Pauline Kael was one of the most acclaimed, opinionated, and clever movie critics. Her reviews could be controversial and she left an impact on other critics such as Roger Ebert. She had a taste for violence in films, but only when it was purpose and she disliked movies she felt were superficial or manipulative.
Here are a few films most critics and viewers regard as classics, but which Pauline Kael did not care for.
1. 2001: A Space Odyssey (1969)
Stanley Kubrick’s 2001: A Space Odyssey is now considered one of the greatest films of all time. It transcends genres, story structure, space, and time. When it was first released in 1968, critic and audience reactions were split. Some viewed it as an exquisite milestone in science fiction cinema, while others found it unimaginatively dull.
Pauline Kael sees 2001: A Space Odyssey as a big waste of sets and equipment with no sense of structure. She states the story line is the “most gloriously redundant plot of all time” (Abrahams 223), insisting that no point is made in the movie. She goes on to call Kubrick an amateur and that the only viewers who enjoy the film are those that are stoned or idiots.
The special effects are one of the elements that make 2001 so memorable and Kael does give them credit, but swiftly follows up with shaming Kubrick for making his characters so uninteresting and calling the film “monumentally unimaginative” (223).
2. A Clockwork Orange (1971)
One of the more controversial films in the history of cinema, A Clockwork Orange initially received an X rating in America and was even withdrawn from UK cinemas due to it’s use of violence and rape. However, it still received critical acclaim upon release and gathered four Oscar nominations, including one for Best Picture.
When violence is not justified in a film, Kael has no sympathy. She detests the pointless rape and violent scenes in A Clockwork Orange and seems upset at Stanley Kubrick for forcing the audience to like it. “Kubrick is determined to be pornographic, and he has no talent for it” (Abrahams 416).
Kael says the picture plays with violence in a seductive way with absolutely no depth and that Kubrick’s use of composition and classic music are “ponderous techniques” (416). The one thing about A Clockwork Orange Kael does seem to enjoy is the performance by Malcom McDowell as Alex. However she insists all the other performances are terrible.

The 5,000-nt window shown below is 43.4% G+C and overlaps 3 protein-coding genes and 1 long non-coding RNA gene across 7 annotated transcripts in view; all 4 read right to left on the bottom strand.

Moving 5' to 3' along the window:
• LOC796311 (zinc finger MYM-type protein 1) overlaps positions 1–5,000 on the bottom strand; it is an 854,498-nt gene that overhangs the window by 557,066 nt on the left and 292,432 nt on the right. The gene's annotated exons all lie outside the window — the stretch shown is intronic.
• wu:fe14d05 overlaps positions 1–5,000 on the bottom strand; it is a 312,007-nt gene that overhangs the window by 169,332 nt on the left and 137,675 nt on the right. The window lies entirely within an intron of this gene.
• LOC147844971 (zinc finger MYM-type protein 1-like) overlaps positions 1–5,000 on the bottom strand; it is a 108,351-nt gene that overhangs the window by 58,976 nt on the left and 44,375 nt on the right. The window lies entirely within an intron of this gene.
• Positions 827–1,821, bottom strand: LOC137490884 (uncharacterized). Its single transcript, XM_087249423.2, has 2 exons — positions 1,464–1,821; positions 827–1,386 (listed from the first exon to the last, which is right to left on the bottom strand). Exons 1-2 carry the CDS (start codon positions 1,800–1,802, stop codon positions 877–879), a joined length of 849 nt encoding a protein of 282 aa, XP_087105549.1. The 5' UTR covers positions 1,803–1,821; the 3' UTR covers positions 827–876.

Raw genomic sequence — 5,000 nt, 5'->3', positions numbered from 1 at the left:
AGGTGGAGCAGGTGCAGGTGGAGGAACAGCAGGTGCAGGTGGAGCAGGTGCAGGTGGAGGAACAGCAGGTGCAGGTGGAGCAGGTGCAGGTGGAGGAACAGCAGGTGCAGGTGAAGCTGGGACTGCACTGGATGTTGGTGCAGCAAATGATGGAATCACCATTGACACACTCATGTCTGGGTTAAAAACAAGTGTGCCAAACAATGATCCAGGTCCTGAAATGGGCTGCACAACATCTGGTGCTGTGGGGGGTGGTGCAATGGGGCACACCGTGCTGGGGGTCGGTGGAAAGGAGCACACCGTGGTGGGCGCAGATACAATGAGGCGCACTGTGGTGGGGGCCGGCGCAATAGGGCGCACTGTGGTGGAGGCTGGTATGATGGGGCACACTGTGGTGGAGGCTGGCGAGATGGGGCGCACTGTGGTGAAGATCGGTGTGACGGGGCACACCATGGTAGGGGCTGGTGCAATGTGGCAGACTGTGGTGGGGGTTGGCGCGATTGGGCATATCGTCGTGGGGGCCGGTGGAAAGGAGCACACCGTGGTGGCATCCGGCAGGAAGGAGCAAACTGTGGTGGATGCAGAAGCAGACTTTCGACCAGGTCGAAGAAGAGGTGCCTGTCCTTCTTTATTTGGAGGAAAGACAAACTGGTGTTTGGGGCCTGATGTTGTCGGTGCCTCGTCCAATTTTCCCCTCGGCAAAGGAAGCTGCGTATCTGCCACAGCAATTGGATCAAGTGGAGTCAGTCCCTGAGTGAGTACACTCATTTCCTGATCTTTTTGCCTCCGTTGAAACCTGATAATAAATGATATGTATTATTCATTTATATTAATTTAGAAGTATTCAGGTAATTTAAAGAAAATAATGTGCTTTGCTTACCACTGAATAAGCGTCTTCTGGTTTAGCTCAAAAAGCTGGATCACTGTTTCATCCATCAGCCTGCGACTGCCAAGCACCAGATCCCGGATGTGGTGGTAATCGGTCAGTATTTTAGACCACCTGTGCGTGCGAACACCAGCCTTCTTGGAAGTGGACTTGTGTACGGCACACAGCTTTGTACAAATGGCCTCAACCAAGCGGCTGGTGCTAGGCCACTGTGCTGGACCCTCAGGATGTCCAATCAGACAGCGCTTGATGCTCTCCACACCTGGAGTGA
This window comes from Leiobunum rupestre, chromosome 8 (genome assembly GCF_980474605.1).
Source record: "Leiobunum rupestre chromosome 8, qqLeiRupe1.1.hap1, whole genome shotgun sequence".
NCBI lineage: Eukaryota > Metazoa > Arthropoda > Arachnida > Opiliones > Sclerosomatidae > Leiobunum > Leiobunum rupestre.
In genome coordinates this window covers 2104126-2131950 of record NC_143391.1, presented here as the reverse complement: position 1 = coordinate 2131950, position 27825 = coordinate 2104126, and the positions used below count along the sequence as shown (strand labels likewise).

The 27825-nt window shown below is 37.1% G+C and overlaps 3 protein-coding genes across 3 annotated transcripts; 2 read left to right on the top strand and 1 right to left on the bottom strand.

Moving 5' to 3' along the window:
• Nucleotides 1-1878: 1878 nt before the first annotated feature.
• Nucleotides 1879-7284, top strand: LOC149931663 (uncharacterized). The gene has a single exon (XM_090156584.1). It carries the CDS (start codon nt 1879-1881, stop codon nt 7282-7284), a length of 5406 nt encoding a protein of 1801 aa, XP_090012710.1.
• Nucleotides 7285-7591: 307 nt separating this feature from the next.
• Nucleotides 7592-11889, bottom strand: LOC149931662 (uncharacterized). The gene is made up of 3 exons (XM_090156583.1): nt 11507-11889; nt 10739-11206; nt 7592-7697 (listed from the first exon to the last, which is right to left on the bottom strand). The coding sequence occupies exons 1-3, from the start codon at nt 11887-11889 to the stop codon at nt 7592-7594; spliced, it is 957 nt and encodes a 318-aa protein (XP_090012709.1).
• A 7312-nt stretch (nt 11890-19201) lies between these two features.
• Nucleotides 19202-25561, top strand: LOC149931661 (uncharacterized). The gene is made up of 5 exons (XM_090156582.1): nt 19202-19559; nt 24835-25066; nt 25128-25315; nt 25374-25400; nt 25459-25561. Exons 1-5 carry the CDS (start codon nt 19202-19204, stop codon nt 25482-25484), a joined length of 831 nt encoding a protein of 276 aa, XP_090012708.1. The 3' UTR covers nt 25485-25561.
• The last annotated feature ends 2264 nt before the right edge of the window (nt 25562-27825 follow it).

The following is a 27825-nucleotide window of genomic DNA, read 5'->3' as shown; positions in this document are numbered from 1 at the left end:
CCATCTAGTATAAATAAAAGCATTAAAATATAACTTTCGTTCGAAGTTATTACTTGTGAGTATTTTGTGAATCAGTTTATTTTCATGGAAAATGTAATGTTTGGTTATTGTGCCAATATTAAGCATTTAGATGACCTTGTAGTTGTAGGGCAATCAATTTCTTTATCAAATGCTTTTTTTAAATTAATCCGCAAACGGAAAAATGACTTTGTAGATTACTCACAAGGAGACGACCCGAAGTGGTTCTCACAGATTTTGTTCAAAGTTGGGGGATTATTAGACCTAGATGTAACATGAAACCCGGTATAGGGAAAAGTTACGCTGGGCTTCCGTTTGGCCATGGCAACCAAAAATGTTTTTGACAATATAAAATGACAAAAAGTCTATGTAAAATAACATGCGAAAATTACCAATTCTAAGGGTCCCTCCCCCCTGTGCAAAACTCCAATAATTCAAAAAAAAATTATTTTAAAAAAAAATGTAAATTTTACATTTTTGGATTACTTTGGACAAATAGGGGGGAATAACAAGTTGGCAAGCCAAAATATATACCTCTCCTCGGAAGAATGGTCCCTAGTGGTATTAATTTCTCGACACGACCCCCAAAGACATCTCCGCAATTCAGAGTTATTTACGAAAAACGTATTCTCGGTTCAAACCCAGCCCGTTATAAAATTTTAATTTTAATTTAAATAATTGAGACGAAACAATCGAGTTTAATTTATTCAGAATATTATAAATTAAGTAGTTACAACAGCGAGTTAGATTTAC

3. Blade Runner (1982)
Upon first viewing, most critics preferred the special effects in Blade Runner to the plot, which they found slow. Three decades later, several different versions have been released and Ridley Scott’s science fiction epic is considered one of his best works.
Kael loves the sets of Blade Runner. They are “extraordinary, and they’re lovingly, perhaps obsessively, detailed” (Abrahams 945). She loves the futuristic science fiction look the film offers, but that’s all she likes. She insists that too much effort was put into in the film noir look of the film and not the story. “At some point, Scott and the others must have decided that the story was unimportant” (946).
Kael is particularly bothered by why there is no explanation for why the 2019 future is the way that it is and the “boring” characters in the movie. Actors Harrison Ford and Sean Young do not impress her and she finds Rutger Hauer performance ridiculous. In the end, she concludes that all the moviemaker’s thinking “must have gone into the sets” (948).
4. Casablanca (1943)
Most people, critics and audiences alike, consider Casablanca the greatest love story on film. It is ranked #2 on the American Film Institute Top 100 Films of all time and took home Oscar gold for Best Picture and Director. The film is filled with many memorable quotes, characters and scenes. Most consider it a perfect film, except Pauline Kael.
Although she doesn’t despise Casablanca, she says it only works because the audience does not take the over romanticisms and dramatic plot twists seriously. She does not seem to care for the character of Rick, played by Humphrey Bogart, who she insists fulfills the male fantasy of the rebellious hero “who hates and defies officialdom” (Reviews). In the end, Kael gives in saying that Casablanca works, but it is “far from a great film” (Reviews).
5. Raging Bull (1980)
After a rush of critically acclaimed movies in the seventies (Mean Streets, Alice Doesn’t Live Here Anymore, Taxi Driver), Martin Scorsese was convinced by Robert De Niro to make a movie about boxing, a subject Scorsese knew nothing about. The result was a black and white cinematic masterpiece with high praise to the director and lead actor.
Although Kael admires De Niro’s performance in the boxing ring scenes, she is unimpressed with his incredible physical transformation and his shouting and violent moments with the other characters. “The other actors repeat their vapid profanities, goading each other to dredge up some hostility” (Abrahams 877).
She insists that there is nothing underneath these scenes – no subtext. One of the things that made Raging Bull unique was its visual style, but Kael does not care for that either. The writes that the style is “so hyper that you’re aware of the art, which kills the tabloid effect” (879).